True, there are some hypotheticals in my argument. But I think I provided a very plausible background of belief in support of my hypotheticals. If you disgree that's your business, but it is then your job to provide a plausible interpretation of this passage that doesn't presume Jesus was being weaselly.

William,

Congratulations on your excellent input on this thread CK. You say that both schools of the Pharisees believed marriage would continue in heaven. That is most interesting. I'll research this. With that statement then only those who had not been married on earth would be single in Heaven per both Pharisaical schools.

In Judaism, of course, there weren't very many single people. Most Jews considered it a moral mandate to be married by 18 (though there were also ascetic sects like the Essenes and ascetic prophets like John, Banus, and Jesus). But I imagine that in the view of the conservative Pharisees, for whom births and deaths would continue after the resurrection, probably marriages would continue to be performed also. So any single people would have an opportunity to marry there.

I doubt any Pharisees were teaching explicitly about marriage in the resurrection. There's certainly no evidence of an explicit teaching. But the assumption that it would continue, I think, underlies the Sadducees' question. I don't see any reason why such an assumption wouldn't have been only natural for anyone in that era.

Consig,

Assuming that Luke made the change, why did he make the change at this critical juncture?

Could it have been a concession to burgeoning monasticism?

I suspect that Luke Just intended to clarify what he took to be the meaning of the passage. "Monasticism" isn't the right word here; true monasticism started several centuries later. I think you're probably looking for "asceticism," which was an important feature of Greek Stoic thought, certainly describes the practice of John the Baptist and the Essenes, and very early came to characterize the Christian movement as well. (Christian missionaries "without purse" could be classed as ascetic. So could Paul's view of marriage in 1 Corinthians 7. Paul, in fact, may have been influenced by Stoic philosophy. The Didache seems to describe wandering ascetic prophets and apostles. In the late second century celibacy-- sexual asceticism-- began to be held up as the ideal, citing Jesus' example as precedent.)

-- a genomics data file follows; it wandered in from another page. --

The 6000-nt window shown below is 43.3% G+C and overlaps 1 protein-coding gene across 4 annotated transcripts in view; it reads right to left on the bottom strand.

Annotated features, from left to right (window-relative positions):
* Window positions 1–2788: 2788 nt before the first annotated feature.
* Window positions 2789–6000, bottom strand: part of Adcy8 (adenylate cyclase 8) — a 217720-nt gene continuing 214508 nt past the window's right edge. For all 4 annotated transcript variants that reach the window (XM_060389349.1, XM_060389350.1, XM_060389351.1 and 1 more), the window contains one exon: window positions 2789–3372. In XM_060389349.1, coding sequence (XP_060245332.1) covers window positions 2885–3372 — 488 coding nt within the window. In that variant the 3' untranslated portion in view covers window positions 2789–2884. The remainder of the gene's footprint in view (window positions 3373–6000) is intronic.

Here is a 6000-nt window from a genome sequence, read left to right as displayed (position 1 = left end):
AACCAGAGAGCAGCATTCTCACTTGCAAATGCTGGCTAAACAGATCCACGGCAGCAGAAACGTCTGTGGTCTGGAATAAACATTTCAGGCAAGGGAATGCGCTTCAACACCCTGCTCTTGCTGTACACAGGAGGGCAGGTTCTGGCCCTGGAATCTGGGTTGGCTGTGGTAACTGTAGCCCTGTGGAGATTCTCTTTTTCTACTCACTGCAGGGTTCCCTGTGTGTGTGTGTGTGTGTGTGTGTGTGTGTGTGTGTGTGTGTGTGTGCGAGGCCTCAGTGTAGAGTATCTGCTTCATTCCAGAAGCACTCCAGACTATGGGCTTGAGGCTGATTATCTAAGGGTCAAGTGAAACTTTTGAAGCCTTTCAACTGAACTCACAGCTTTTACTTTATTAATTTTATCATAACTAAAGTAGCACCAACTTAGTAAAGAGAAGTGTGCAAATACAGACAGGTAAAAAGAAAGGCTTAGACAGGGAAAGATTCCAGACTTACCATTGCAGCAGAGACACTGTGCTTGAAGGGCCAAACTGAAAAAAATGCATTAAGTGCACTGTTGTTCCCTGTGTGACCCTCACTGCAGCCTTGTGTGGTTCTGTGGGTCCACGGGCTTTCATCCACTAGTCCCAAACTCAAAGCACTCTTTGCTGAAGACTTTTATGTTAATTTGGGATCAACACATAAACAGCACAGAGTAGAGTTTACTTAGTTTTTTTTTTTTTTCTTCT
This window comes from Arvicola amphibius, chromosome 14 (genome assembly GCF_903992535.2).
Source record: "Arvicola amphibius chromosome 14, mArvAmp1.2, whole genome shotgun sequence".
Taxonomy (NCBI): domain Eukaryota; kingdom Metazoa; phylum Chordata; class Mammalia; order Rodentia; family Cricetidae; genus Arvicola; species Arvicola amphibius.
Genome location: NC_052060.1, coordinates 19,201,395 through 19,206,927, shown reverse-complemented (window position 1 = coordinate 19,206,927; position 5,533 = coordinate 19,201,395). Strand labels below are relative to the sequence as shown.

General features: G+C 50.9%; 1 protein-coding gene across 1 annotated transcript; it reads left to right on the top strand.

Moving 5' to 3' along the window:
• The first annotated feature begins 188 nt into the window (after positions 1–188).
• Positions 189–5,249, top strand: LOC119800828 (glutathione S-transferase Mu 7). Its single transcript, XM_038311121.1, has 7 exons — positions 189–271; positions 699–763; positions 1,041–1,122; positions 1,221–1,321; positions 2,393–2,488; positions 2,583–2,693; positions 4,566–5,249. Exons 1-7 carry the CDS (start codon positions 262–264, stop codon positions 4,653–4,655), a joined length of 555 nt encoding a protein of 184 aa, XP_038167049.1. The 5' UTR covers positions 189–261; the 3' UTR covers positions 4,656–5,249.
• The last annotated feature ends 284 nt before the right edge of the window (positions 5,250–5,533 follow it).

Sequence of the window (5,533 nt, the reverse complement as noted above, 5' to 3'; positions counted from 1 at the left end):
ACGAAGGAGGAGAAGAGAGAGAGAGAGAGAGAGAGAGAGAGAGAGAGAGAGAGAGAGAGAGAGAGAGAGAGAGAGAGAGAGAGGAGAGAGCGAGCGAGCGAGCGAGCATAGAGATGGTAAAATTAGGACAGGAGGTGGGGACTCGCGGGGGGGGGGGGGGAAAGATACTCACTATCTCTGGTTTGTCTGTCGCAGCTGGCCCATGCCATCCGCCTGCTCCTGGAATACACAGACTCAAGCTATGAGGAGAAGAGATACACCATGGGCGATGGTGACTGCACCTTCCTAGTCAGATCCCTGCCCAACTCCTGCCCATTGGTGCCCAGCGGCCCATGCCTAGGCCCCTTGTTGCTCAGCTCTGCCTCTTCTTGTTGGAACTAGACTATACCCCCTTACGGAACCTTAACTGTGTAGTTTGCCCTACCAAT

There are many examples of Matthew and Luke modifying material to clarify it or to serve their particular purposes. Luke, for whom the temple is very important, places the climax of the temptation narrative atop the temple. Matthew arranges his temptations in order of increasing elevation, so the mountain is the climax. This difference is more stylistic than theological, and I think demonstrates quite nicely the freedom with which the Gospel compilers shaped their materials.

-CK

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CK:

Considering the one liners, I suppose that the topic has run it's course.

Aorist aspects are those without an indication of completion or continuation. As such, please explain how the verb "marry" is not static. For one to "be married" in a ceremony as opposed to "be married" throughout one's life are mutually exclusive. Are you referring to the latter?

If you disgree that's your business, but it is then your job to provide a plausible interpretation of this passage that doesn't presume Jesus was being weaselly.

On the contrary: you've introduced absurdum. There is no necessity in providing such an interpretation without such a presumption. When asked of his authority, I daresay his response was quintessentially, "weaselly." Considering the attitudes of the Sadducees and Pharisees, the last thing Christ was interested in doing was throw pearls at the swine. Instead, he confounded them by illustrating the confusion in their own questions without giving them any type satisfaction. Can you think of any instances were Christ was happy to see the S&Ps and expel the mysteries of heaven? On the contrary, they were never ready to learn.

PacMan

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"Monasticism" isn't the right word here; true monasticism started several centuries later. I think you're probably looking for "asceticism," which was an important feature of Greek Stoic thought, certainly describes the practice of John the Baptist and the Essenes, and very early came to characterize the Christian movement as well. (Christian missionaries "without purse" could be classed as ascetic. So could Paul's view of marriage in 1 Corinthians 7. Paul, in fact, may have been influenced by Stoic philosophy. The Didache seems to describe wandering ascetic prophets and apostles. In the late second century celibacy-- sexual asceticism-- began to be held up as the ideal, citing Jesus' example as precedent.)

There are many examples of Matthew and Luke modifying material to clarify it or to serve their particular purposes.

-CK

Drat!

Correction noted.

So I will rephrase the question:

Do you think this change in Luke could have been a concession to burgeoning asceticism?

All the Best!

--Consiglieri